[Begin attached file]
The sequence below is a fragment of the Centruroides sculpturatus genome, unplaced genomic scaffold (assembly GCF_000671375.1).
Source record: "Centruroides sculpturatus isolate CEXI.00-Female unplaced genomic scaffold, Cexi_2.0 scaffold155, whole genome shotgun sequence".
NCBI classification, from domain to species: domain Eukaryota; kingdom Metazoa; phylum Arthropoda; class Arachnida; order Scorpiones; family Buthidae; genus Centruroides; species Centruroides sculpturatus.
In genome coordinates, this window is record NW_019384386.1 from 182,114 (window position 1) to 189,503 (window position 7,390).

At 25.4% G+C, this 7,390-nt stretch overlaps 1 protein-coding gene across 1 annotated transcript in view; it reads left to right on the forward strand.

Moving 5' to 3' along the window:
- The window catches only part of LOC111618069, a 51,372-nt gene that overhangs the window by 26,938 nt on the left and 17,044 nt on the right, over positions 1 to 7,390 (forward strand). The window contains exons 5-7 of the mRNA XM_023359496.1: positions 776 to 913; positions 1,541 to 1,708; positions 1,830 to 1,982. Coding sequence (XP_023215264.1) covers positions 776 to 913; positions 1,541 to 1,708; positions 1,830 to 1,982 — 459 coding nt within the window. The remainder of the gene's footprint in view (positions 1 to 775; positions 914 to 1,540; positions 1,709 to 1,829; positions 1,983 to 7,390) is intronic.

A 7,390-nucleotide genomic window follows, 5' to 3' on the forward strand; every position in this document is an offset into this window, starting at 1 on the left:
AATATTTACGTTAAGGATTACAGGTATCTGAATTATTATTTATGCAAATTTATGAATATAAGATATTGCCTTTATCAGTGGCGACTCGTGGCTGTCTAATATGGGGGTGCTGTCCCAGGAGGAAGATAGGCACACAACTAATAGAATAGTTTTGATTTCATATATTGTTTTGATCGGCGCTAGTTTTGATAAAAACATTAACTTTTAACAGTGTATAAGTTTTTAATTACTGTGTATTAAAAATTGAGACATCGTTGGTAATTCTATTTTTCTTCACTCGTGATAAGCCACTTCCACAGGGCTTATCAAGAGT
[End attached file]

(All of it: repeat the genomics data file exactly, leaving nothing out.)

The sequence below is a fragment of the Centruroides sculpturatus genome, unplaced genomic scaffold (assembly GCF_000671375.1).
Source record: "Centruroides sculpturatus isolate CEXI.00-Female unplaced genomic scaffold, Cexi_2.0 scaffold155, whole genome shotgun sequence".
NCBI classification, from domain to species: domain Eukaryota; kingdom Metazoa; phylum Arthropoda; class Arachnida; order Scorpiones; family Buthidae; genus Centruroides; species Centruroides sculpturatus.
In genome coordinates, this window is record NW_019384386.1 from 182,114 (window position 1) to 189,503 (window position 7,390).

At 25.4% G+C, this 7,390-nt stretch overlaps 1 protein-coding gene across 1 annotated transcript in view; it reads left to right on the forward strand.

Moving 5' to 3' along the window:
- The window catches only part of LOC111618069, a 51,372-nt gene that overhangs the window by 26,938 nt on the left and 17,044 nt on the right, over positions 1 to 7,390 (forward strand). The window contains exons 5-7 of the mRNA XM_023359496.1: positions 776 to 913; positions 1,541 to 1,708; positions 1,830 to 1,982. Coding sequence (XP_023215264.1) covers positions 776 to 913; positions 1,541 to 1,708; positions 1,830 to 1,982 — 459 coding nt within the window. The remainder of the gene's footprint in view (positions 1 to 775; positions 914 to 1,540; positions 1,709 to 1,829; positions 1,983 to 7,390) is intronic.

A 7,390-nucleotide genomic window follows, 5' to 3' on the forward strand; every position in this document is an offset into this window, starting at 1 on the left:
AATATTTACGTTAAGGATTACAGGTATCTGAATTATTATTTATGCAAATTTATGAATATAAGATATTGCCTTTATCAGTGGCGACTCGTGGCTGTCTAATATGGGGGTGCTGTCCCAGGAGGAAGATAGGCACACAACTAATAGAATAGTTTTGATTTCATATATTGTTTTGATCGGCGCTAGTTTTGATAAAAACATTAACTTTTAACAGTGTATAAGTTTTTAATTACTGTGTATTAAAAATTGAGACATCGTTGGTAATTCTATTTTTCTTCACTCGTGATAAGCCACTTCCACAGGGCTTATCAAGAGT